Former Bunny reveals late Playboy founder's 'control tactics' for cult-like Playboy mansion


Back in 2015, Holly Madison blew the lid off life inside the famed Playboy mansion when she released her book “Down the Rabbit Hole: Curious Adventures and Cautionary Tales of a Former Playboy Bunny.” The memoir painted Hugh Hefner in a bad light, alleging he pitted women against each other and manipulated them.

In a new interview, Holly details another of Hef’s alleged “control tactics” that kept his women looking “barely legal.”

Keep reading for more that the former “The Girls Next Door” star shared about her famous ex…

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Holly Madison claims that Hugh Hefner “hated” when Playboy Playmates wore red lipstick, but she didn’t know this until several months into her relationship with him, which began in 2001 when she was 21 years old. 

“I think it was a control tactic, but also, when I was brand new, I wore red lipstick out a couple of times, and he didn’t say anything about it because when you were the new girl in the group, you were always treated well,” she said on the “Ahead of the Curve with Coco Mocoe” podcast. “Somebody said, like, the higher up you are in a cult, the worse you’re treated because they want the new people to want to bond and feel into it.”

“So I would wear red lipstick when I was new,” she added. “It wasn’t a big deal. It wasn’t a big deal until, like, six months into it, when I was living in his bedroom, and I was the main girlfriend, then he felt like he had the leeway to yell at me over it.”

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Holly Madison went on to explain why Hugh Hefner hated red lipstick so much…

“I think he didn’t love it because when he invented the concept of a Playmate in the ’50s, he wanted the women to look very young and fresh-faced because he felt like the look in the ’50s at the time was very… He described it as ‘somebody’s older sister,'” Holly said. “It was very more sophisticated, fashion model, red lipstick. It was a lot of fabric and big skirts and everything, and he hated that.” 

Hef, Holly said, “wanted skimpy and fresh-faced and very young looking.”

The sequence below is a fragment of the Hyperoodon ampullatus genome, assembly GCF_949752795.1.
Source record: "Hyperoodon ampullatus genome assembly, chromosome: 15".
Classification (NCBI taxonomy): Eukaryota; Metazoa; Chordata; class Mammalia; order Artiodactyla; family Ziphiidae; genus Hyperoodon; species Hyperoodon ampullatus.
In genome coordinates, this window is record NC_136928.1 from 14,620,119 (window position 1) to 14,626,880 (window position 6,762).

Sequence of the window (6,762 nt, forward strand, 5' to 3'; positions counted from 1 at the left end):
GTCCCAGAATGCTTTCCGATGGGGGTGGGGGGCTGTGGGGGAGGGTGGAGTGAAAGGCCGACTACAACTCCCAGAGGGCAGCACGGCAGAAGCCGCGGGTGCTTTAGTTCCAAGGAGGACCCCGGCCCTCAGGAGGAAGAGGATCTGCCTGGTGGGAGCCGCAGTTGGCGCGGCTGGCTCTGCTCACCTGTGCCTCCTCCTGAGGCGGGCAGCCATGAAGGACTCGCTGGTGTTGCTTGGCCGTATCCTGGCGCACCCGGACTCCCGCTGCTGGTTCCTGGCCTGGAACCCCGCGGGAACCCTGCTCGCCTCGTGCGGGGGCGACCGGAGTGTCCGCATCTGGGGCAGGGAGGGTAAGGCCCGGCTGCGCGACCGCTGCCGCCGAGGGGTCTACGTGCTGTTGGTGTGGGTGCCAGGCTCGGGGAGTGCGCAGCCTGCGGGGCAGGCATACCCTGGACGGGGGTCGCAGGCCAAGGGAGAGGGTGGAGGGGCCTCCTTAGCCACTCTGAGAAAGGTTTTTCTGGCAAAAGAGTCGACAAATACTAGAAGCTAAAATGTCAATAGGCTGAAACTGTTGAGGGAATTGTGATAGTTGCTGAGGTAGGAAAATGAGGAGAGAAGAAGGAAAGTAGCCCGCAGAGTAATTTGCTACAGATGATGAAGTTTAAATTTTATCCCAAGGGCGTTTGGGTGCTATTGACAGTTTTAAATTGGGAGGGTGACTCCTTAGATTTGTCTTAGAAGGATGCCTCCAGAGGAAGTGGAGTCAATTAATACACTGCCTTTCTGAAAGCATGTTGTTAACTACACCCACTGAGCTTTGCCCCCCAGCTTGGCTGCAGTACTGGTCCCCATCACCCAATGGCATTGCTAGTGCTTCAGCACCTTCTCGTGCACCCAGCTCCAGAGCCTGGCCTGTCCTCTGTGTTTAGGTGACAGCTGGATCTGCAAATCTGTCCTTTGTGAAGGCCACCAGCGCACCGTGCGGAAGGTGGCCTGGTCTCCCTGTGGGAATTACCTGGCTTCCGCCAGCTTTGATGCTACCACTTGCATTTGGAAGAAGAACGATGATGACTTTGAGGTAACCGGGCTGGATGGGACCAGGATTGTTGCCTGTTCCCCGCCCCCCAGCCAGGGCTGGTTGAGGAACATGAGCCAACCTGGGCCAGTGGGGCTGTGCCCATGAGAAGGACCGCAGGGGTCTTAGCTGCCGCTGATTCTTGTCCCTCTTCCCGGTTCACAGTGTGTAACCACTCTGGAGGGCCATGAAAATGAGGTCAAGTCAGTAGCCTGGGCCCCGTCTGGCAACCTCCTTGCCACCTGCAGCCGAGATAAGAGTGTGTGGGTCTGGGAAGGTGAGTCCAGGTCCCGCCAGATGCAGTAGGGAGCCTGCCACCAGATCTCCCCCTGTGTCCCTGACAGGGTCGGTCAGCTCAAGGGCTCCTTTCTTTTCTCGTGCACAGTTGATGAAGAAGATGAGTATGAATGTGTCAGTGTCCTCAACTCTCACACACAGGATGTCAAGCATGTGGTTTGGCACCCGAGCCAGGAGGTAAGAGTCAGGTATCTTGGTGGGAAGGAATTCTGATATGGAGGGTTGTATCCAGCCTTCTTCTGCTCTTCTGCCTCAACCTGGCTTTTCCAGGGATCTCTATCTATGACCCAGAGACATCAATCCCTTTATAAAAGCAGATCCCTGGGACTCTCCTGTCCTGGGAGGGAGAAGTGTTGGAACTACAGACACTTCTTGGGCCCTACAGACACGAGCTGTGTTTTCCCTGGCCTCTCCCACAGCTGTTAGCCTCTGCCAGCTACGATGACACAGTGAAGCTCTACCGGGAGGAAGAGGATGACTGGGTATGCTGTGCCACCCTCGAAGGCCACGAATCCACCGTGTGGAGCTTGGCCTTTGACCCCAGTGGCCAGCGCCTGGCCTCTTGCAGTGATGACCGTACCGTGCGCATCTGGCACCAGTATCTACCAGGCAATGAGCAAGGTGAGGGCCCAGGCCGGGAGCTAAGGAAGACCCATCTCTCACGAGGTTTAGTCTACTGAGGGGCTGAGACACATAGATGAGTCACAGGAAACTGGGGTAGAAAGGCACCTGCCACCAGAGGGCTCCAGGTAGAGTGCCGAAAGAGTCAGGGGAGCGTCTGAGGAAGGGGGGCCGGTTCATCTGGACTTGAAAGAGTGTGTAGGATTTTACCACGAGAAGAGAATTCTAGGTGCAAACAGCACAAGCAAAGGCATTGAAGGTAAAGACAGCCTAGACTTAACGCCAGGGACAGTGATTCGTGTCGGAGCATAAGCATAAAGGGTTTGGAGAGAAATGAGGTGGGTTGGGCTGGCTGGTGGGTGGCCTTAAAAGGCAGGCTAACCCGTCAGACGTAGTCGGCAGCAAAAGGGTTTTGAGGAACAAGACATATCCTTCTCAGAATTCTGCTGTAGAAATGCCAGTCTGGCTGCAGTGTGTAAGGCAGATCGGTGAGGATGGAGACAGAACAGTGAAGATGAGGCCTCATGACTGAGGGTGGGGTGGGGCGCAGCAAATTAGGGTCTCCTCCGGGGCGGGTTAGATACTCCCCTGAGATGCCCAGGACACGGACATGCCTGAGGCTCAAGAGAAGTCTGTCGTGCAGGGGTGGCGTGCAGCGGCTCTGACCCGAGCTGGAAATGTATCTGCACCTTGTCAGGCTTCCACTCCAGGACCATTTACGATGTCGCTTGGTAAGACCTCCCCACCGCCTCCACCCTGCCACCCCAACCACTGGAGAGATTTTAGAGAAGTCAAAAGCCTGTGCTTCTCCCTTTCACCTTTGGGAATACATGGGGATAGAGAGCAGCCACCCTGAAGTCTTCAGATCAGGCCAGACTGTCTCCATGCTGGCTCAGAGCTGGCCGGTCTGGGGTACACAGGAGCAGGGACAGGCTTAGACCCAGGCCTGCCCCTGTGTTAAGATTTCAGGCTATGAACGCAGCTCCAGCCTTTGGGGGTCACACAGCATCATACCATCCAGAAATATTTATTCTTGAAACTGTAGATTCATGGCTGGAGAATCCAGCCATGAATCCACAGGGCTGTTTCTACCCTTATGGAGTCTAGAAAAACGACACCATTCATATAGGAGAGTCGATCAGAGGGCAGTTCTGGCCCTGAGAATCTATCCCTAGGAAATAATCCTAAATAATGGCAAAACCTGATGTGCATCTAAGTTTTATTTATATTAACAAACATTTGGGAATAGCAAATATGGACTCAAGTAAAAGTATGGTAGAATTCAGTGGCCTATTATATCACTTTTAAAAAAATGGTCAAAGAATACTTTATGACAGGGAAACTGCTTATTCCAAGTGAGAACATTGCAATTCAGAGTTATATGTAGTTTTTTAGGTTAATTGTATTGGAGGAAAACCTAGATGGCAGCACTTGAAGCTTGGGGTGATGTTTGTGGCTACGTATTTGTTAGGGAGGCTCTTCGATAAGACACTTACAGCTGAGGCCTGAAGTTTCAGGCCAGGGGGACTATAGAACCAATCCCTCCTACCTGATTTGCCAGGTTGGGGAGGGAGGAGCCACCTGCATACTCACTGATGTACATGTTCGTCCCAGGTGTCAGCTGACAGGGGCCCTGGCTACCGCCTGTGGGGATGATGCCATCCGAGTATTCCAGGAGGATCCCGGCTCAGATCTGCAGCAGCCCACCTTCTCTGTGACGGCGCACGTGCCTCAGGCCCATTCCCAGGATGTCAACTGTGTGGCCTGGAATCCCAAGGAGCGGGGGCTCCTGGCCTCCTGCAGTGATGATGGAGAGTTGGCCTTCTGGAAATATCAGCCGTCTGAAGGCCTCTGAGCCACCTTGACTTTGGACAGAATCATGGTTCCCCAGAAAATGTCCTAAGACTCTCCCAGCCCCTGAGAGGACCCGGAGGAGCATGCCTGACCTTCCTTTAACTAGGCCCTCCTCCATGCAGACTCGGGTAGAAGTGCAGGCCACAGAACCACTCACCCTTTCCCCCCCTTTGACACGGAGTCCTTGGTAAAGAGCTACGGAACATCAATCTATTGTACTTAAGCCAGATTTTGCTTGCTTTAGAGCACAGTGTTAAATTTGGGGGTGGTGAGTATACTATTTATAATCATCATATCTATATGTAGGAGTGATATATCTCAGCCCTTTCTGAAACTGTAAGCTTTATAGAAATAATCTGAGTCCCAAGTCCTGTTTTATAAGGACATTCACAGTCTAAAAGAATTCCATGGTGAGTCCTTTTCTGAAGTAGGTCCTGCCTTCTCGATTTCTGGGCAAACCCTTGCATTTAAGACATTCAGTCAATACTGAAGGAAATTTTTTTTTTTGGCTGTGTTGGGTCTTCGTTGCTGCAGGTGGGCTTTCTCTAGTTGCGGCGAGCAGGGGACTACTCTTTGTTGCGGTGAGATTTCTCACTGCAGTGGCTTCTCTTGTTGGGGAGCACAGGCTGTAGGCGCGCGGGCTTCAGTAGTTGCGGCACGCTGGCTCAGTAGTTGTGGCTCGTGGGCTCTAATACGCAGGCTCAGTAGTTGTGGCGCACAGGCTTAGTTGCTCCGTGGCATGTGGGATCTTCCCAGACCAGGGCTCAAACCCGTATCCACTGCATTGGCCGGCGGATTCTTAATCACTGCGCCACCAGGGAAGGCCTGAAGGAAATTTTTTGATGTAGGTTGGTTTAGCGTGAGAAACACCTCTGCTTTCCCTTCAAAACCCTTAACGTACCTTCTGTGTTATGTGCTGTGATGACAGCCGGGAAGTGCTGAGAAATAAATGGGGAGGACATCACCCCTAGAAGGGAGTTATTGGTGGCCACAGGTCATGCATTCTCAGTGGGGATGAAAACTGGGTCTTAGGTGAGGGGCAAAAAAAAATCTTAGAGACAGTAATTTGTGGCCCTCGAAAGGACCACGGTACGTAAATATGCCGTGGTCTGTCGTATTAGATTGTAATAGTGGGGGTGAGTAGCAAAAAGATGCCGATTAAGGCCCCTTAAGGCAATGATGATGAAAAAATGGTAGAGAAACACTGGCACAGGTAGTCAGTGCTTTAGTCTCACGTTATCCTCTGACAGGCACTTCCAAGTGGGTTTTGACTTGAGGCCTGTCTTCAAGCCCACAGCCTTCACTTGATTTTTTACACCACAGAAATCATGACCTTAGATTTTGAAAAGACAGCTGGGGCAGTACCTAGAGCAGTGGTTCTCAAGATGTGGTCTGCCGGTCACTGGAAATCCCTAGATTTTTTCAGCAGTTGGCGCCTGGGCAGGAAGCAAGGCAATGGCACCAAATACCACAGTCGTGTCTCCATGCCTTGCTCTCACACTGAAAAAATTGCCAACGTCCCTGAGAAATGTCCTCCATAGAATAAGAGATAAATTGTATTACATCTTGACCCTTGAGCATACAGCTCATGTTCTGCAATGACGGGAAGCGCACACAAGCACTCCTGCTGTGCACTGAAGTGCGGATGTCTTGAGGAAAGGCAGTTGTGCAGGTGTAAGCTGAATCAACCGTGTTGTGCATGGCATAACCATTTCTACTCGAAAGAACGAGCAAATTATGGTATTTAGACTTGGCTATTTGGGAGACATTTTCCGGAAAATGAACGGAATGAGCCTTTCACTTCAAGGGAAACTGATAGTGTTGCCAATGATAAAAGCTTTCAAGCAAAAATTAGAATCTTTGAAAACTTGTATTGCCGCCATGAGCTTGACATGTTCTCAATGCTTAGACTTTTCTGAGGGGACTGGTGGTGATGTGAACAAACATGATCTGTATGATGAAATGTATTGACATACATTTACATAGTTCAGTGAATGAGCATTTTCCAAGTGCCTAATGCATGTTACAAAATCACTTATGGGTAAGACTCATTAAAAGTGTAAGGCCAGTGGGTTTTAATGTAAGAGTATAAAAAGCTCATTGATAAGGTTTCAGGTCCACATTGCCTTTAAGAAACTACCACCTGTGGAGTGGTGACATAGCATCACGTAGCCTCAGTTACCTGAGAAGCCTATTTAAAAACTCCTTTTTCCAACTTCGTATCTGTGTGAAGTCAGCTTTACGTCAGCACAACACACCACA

“So I think that’s where his hatred of red lipstick came from [because] to him, that was an older, mature woman, and it wasn’t, like, the barely-legal thing anymore,” she added.

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The podcast chat isn’t the first time Holly Madison has spoken out against Hugh Hefner, whom she romanced for seven years. In her 2015 book, Holly claimed the Playboy founder offered her drugs the first time they met..

“‘Would you like a Quaalude?’ Hef asked, leaning toward me with a bunch of large horse pills in his hands, held together by a crumpled tissue,” she wrote.

“Hef did not miss a beat: ‘Okay, that’s good,’ he said, nonchalantly. ‘Usually, I don’t approve of drugs, but you know, in the ’70s they used to call these pills thigh-openers,'” she claimed he told her. 

She said he was manipulative, pitted women against each other and even tried to buy her off in his will: “It was there, in black and white,” she wrote. “The will stated that $3,000,000 would be bestowed to Holly Madison at the time of his death (provided I still lived in the Mansion).”

Hef, who passed in 2017, denied nearly everything Holly wrote and called her memoir a book of fiction.


Holly Madison isn’t the only woman who’s spoken out again Hugh Hefner this year. His widow, Crystal Harris Hefner, also recently shared a less-than-flattering glimpse into life with the Playboy magnate, and she’ll unveil even more in her 2024 book “Only Say Good Things: Surviving Playboy And Finding Myself.”

Crystal went through hours of therapy and “deprogramming” to untangle her life as Hugh’s wife, she told the New York Post. Crystal, who married the magazine founder in 2012 at age 26, said the mansion was “toxic.” 

“After going through a lot of therapy and healing, I realized that I needed to be honest about my time there. The book is about healing from a toxic environment,” she said. 

Crystal often felt that she was in a coercive relationship in which the publishing giant was dependent on her. “Towards the end of his life, I felt like I couldn’t leave him. I had to take care of him,” Crystal said. “It was like, ‘OK, he adores me and he needs me, and he leans on me for so many different reasons and I can’t leave him.’ So I was there till the very end.”

Years later, she looks at things differently: “I’m only now just kind of learning what it means to be in a healthy relationship,” she said.


Crystal Harris Hefner recalled to that the Playboy legend — whom she’s painted as, as the outlet put it, “a misogynist, a narcissist and a co-dependent, controlling presence in her life” — insisted she follow his rules down to what kind of nail polish she could wear: pink, pale and sheer, never matte. She was also required to be home so they could share his dinner — which was always chicken soup with cream cheese and crackers — and watch movies with him. 

Then after dark, she explained, it was expected that she would participate in the group intimate encounters Hef loved.

“It was embarrassing. I don’t know the most people there’d been in our bedroom at one time but — a lot. Pretty bad,” she said. “[The other women and I] were like, ‘Oh, now it’s your turn.’ Nobody really wanted to be there but I think in Hef’s mind, he still thought he was in his 40s, and those nights, the people, the mansion, solidified that idea. He felt, ‘I’ve still got it.'”

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